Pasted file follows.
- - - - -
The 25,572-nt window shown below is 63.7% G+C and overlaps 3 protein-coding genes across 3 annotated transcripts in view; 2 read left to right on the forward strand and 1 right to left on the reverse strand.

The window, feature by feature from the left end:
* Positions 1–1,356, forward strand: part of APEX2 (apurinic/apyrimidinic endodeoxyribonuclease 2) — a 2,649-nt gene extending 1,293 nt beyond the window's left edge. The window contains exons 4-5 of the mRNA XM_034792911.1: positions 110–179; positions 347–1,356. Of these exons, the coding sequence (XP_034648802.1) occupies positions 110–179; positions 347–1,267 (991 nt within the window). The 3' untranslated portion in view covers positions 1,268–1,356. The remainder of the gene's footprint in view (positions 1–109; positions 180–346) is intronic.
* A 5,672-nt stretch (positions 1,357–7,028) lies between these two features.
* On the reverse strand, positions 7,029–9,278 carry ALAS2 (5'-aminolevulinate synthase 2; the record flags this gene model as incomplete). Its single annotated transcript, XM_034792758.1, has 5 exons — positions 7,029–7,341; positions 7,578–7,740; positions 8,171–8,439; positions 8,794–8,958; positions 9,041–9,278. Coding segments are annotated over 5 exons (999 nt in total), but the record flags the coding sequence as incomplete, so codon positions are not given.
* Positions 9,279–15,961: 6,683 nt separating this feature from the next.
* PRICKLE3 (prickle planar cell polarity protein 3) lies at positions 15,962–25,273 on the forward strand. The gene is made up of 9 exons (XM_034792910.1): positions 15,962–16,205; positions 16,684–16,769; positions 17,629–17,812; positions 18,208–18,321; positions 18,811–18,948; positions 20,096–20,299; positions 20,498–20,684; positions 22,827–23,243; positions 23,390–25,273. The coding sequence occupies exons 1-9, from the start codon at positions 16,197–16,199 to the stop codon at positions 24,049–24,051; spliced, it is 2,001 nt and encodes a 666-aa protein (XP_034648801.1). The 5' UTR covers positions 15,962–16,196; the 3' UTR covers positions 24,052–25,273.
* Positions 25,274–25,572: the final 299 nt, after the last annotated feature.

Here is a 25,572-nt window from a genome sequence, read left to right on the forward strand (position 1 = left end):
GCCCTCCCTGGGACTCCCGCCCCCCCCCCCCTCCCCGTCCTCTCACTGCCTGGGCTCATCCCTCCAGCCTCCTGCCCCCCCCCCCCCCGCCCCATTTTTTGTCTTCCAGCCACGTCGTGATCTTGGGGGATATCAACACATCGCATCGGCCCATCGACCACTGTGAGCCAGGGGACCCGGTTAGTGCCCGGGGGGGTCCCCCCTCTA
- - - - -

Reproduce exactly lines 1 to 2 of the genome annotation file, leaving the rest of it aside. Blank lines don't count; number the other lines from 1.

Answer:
The 25,572-nt window shown below is 63.7% G+C and overlaps 3 protein-coding genes across 3 annotated transcripts in view; 2 read left to right on the forward strand and 1 right to left on the reverse strand.

The window, feature by feature from the left end: